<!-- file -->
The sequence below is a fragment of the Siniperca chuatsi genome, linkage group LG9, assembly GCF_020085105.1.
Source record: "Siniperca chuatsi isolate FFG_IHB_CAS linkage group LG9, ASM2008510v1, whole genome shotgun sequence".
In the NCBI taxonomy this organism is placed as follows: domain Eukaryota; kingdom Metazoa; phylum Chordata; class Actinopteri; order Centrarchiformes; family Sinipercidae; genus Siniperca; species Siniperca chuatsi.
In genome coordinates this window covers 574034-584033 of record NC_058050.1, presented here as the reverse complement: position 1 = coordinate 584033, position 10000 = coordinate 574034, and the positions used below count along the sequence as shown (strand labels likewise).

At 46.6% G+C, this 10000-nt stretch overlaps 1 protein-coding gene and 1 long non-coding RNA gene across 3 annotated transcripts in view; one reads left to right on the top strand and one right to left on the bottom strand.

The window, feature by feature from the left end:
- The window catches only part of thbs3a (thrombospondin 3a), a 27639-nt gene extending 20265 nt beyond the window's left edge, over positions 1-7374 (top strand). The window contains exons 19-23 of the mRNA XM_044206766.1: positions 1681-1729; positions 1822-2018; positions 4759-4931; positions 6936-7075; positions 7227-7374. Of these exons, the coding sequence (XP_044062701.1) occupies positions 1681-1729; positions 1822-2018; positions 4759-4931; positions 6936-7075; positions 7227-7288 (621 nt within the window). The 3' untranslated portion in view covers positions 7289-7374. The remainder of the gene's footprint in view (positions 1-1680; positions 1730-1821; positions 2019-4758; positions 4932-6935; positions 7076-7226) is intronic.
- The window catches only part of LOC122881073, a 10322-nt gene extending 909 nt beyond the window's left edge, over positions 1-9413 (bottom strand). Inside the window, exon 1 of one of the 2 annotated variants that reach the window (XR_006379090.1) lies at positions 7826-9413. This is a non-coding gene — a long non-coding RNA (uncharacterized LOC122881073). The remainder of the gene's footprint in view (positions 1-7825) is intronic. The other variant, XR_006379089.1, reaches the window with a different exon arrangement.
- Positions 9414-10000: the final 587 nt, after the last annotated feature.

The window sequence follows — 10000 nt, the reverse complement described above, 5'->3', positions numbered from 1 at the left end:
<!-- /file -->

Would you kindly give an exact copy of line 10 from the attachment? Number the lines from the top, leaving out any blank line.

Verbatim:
The window sequence follows — 10000 nt, the reverse complement described above, 5'->3', positions numbered from 1 at the left end: